By Erika Mathieu
Sunny South News
Lethbridge County has launched a public participation survey and is seeking input on the future of the County’s local economy.
Feedback collected from residents and business owners will inform the creation of the County’s new Economic Development Strategic plan. The multi-year Economic Development Strategic Plan will provide direction and guidance on various activities related to economic development in the County.
Reeve of Lethbridge County, Tory Campbell said public consultation in drafting this strategy, “is absolutely essential.”
“We want to ensure that the strategy reflects the needs of our residents and businesses, aligning with their vision for a prosperous county.”
Currently Lethbridge County does not have a formalized economic development strategy in place providing a framework for activities and initiatives, although the County has leaned on their Strategic Plan to help guide decisions. Campbell said, “having a plan that outlines specific economic priorities will allow us to be better positioned to address future challenges, identify areas of opportunity, and remain competitive.” The plan will also inform council and administration on important issues such as land use planning and infrastructure requirements.
Campbell said the strategy will facilitate growth, while also attracting new investment to its commercial/industrial and agri-food sectors, supporting job creation and strengthening the tax base.
“Lethbridge County is the highest revenue-producing agricultural community in Alberta, reflecting well on our economic position. However, we know that having a diversity of businesses is essential to the sustainability of any economy and provides stability during uncertain times.”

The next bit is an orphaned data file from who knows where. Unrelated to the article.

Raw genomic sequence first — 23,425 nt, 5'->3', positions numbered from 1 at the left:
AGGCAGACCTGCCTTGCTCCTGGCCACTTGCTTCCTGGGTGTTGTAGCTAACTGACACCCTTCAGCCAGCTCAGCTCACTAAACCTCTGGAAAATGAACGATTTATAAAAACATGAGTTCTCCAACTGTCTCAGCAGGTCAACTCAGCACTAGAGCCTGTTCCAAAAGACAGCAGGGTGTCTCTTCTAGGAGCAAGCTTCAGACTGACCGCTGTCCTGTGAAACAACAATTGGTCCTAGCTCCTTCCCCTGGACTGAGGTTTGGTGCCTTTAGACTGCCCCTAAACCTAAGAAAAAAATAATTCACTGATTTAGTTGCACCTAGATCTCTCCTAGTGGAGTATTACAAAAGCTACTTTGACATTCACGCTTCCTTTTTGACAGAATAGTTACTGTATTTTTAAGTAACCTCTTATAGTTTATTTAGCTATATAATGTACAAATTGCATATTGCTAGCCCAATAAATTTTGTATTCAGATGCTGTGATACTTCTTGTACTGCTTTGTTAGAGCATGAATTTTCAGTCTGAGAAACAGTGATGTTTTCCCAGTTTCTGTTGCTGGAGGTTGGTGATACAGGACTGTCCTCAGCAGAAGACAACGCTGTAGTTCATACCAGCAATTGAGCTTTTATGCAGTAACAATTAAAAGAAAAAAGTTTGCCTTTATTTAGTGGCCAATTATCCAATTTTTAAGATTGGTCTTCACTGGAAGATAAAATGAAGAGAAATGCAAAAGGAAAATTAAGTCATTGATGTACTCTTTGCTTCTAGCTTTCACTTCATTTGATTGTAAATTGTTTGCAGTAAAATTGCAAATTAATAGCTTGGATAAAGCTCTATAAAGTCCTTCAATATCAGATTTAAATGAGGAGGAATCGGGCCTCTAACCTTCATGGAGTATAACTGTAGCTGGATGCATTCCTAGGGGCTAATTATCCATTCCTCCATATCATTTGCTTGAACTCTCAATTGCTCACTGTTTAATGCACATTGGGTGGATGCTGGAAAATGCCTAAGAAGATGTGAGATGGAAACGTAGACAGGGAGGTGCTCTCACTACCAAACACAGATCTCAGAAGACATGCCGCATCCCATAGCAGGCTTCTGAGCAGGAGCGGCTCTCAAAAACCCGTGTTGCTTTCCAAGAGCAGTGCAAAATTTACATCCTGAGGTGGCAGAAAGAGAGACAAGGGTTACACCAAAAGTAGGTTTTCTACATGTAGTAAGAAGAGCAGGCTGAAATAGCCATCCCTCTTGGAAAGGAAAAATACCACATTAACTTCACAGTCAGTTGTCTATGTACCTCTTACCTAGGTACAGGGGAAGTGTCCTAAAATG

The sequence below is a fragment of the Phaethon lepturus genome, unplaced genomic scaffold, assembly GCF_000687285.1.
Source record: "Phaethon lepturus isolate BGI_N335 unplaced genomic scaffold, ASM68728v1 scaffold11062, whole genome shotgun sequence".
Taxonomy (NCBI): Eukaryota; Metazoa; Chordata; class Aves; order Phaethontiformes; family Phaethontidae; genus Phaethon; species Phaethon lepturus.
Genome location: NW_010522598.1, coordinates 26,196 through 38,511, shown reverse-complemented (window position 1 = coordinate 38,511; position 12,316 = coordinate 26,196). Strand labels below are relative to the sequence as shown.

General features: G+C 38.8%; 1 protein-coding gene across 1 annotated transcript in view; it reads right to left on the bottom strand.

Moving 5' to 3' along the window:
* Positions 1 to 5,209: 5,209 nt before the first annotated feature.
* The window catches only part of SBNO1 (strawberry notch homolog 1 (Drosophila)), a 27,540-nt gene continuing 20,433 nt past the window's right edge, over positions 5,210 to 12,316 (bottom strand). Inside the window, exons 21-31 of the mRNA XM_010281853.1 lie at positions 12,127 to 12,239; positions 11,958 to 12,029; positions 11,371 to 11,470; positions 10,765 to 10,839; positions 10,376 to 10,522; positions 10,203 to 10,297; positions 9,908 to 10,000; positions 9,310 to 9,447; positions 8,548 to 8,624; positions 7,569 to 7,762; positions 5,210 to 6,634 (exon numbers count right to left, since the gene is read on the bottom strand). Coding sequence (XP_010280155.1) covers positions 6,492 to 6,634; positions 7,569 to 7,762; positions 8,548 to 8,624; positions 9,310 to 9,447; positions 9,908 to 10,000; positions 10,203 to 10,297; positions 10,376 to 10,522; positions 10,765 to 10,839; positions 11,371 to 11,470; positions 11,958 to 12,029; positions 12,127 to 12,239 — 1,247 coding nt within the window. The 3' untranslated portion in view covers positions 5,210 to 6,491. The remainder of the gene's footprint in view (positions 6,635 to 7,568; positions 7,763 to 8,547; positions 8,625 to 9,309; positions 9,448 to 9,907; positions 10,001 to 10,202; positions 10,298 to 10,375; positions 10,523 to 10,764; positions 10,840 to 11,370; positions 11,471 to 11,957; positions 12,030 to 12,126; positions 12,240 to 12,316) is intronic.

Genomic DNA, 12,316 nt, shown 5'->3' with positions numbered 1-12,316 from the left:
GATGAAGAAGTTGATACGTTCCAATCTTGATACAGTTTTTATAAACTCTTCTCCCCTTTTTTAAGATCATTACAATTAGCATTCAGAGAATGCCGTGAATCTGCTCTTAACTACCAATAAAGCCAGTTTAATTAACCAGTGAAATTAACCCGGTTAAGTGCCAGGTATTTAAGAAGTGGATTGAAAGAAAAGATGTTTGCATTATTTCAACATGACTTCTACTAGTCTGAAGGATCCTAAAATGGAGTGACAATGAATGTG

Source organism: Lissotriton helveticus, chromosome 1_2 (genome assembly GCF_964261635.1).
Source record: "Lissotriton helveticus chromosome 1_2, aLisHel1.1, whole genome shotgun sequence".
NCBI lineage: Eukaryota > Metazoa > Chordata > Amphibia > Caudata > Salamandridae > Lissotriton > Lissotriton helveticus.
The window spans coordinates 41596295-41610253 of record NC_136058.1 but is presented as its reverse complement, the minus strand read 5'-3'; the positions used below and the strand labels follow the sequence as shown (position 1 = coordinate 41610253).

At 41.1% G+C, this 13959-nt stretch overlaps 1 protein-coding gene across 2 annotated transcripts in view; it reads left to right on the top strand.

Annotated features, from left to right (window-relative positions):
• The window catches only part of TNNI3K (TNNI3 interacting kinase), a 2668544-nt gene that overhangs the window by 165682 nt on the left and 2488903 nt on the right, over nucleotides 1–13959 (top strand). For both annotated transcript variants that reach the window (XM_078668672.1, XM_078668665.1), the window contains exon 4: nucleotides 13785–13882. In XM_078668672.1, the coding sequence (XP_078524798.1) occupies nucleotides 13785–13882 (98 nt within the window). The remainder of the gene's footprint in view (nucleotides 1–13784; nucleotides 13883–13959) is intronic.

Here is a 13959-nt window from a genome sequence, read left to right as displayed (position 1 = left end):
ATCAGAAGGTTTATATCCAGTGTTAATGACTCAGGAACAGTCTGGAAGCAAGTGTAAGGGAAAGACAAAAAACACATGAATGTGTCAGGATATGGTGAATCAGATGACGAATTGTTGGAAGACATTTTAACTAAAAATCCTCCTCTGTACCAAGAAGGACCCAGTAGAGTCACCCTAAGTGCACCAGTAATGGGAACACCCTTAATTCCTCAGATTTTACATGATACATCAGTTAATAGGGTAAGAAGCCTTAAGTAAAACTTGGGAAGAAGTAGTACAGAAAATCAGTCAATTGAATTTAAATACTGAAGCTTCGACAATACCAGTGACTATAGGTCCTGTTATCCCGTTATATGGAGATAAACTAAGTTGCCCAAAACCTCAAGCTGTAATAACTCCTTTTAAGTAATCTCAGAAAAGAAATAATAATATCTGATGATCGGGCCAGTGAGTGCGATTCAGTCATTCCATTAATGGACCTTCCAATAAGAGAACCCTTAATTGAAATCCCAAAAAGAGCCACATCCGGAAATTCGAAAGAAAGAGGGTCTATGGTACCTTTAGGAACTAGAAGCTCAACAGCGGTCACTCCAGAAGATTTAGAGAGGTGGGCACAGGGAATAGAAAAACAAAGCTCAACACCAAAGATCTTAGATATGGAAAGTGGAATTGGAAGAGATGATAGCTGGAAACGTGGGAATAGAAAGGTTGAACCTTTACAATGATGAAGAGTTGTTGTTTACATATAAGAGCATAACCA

Although the global economic landscape has shifted through disruption and changes, particularly with respect to the COVID-19 pandemic, Lethbridge County remains competitive with ample opportunity for continued growth and prosperity.
“A number of operations have expanded, and the recent announcement of McCain Foods’ $600 million investment into their Lethbridge County facility was welcome news,” noting that the County has also experienced an uptake in agri-food processing; “a trend that we hope will continue,” Campbell said.
The confidential seven-question survey seeks input on what makes Lethbridge County an attractive place to conduct business, as well as the challenges, and what stakeholders see as opportunities to attract and retain business to continue fostering economic growth in the municipality. In addition to various questions seeking specific input on ways to encourage sustained investment and growth in the local economy, the survey also provides respondents the opportunity to give suggestions for how to ensure Lethbridge County is “best prepared to adapt to the impacts of climate change.”
The survey is now live on https://whatshappening.lethcounty.ca/ and will remain open until Aug. 15. Surveys can also be completed in person at the administration office at #100, 905 4 Avenue South in Lethbridge. Once the survey closes, the County will also facilitate focus groups for interested stakeholders to engage further and provide additional input on Aug. 16 and 17. The draft Economic Development Strategy is expected to be completed before the end of 2023.